Sat, Feb 28, 2004 - Page 6 News List

Bereaved father allegedly stabbed air traffic controller


A man -- apparently a Russian -- who lost his wife and two children in an airplane collision has been arrested on suspicion that he stabbed to death the air traffic controller on duty at the time of the accident, officials said on Thursday.

Law enforcement officials declined to identify the man or give his nationality, but evidence they disclosed indicated that the 48-year-old man -- who spoke only broken German -- was a Russian on a visit to Switzerland.

Prosecutor Pascal Gossner said the man has denied killing the 36-year-old controller at the victim's home near Zurich airport on Tuesday night.

The Danish-born controller was working alone when 71 people, including 45 Russian schoolchildren headed for a vacation in Spain, were killed in the July 1, 2002, collision in the southern German area for which he was responsible.

The suspect in his death "had an alibi for the time of the crime, and that is now being checked," said Georges Dulex, Zurich criminal police chief. "The evidence so far, however, places the man in the center of the investigation."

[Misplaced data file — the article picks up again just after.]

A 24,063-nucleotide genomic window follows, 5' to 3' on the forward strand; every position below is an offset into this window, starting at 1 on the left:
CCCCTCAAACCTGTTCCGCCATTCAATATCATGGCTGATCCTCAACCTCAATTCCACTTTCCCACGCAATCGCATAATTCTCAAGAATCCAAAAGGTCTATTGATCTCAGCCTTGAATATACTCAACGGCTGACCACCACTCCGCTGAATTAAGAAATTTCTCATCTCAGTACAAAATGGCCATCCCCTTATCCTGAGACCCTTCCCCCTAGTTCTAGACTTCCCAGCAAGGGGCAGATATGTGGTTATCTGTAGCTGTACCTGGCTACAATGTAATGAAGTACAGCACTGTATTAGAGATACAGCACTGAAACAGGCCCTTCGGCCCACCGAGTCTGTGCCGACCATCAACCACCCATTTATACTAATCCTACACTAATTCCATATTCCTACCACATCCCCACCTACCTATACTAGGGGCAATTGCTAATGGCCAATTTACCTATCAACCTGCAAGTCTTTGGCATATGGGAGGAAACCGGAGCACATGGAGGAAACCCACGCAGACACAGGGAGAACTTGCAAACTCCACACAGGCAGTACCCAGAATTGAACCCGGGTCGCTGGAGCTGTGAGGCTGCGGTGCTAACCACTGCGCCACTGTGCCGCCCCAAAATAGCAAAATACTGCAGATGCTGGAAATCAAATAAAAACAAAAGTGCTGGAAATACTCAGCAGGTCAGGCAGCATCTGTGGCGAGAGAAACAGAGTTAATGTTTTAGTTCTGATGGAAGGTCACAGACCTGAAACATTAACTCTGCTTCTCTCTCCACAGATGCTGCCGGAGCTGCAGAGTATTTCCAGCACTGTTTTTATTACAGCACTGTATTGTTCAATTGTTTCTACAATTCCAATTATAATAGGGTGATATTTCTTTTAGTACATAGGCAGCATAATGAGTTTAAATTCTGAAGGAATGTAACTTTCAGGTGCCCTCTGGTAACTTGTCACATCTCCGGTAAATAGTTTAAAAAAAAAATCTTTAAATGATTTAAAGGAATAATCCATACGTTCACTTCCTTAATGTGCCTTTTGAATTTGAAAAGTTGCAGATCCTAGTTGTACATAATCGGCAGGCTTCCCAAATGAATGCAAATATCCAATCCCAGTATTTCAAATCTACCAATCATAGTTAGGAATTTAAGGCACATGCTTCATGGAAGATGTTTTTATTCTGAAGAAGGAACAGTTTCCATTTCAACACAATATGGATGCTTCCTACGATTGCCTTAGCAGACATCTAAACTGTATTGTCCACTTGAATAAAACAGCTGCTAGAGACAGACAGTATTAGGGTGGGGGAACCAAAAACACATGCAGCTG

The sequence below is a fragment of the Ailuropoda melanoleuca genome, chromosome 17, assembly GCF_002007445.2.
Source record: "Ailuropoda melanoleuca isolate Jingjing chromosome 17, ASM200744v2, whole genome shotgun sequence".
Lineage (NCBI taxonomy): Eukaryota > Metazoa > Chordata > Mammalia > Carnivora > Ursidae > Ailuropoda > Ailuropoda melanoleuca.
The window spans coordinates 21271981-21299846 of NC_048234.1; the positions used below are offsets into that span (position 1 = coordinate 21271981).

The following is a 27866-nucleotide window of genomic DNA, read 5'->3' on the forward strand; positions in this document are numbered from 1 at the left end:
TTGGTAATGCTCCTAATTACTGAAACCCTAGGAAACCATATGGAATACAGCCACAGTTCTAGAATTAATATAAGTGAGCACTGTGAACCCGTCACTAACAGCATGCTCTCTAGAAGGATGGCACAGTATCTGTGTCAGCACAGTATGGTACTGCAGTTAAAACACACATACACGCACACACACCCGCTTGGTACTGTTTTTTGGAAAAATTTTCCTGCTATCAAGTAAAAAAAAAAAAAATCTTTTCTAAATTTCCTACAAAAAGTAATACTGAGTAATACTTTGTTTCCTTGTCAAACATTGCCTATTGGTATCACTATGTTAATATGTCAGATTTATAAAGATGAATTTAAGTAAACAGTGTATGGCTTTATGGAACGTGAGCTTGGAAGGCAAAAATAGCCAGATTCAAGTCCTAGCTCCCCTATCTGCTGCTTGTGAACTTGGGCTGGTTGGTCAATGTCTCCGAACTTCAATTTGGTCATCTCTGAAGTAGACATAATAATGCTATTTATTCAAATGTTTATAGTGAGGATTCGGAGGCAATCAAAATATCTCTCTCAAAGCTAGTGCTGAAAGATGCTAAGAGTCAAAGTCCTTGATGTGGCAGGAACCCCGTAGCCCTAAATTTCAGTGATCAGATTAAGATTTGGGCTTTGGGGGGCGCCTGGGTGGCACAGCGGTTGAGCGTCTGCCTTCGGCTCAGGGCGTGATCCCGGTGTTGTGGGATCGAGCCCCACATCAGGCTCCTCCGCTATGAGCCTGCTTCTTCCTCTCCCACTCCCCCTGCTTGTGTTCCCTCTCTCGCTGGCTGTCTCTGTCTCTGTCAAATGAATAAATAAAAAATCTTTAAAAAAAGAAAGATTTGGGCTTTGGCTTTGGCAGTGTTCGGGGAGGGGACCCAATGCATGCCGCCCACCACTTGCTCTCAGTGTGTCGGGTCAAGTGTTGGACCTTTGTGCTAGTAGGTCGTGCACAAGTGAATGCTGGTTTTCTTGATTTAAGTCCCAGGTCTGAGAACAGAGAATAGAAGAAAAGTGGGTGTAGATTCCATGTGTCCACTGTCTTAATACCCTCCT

Gossner said the man's wife, son and daughter were among the victims in the collision of a Russian charter airliner and a cargo plane.

Dulex and Gossner declined to give the identity or nationality of the suspect.

At least two Russian men lost a wife and two children in the crash, the Russian news agency Interfax reported, citing a lawyer for the crash victims' families.

Gossner said the suspect had attracted attention with his "angry demeanor" at a memorial service at the crash site in Ueberlingen, Germany, and that it was possible he made a first trip to Switzerland after the service 18 months ago.

He said the arrested man had been in Switzerland since Feb. 18 -- six days before the slaying.

Igor Petrov, a spokesman for the Russian Embassy in Bern, said that no Swiss officials had contacted the embassy about the arrest and that he was unable to identify the suspect.

"We, of course, are shocked by the killing," Petrov said. "We grieve with the family of the victim."

The air traffic controller, who had lived in Switzerland for more than eight years, had never been formally identified under Swiss privacy laws, but Danish media gave his name as Peter Nielsen. Police Captain Hans Baltensperger said he was survived by his wife, son and daughter.

The controller bled to death from numerous stab wounds and incisions, Dulex said. His heart, lungs and other internal organs were damaged.

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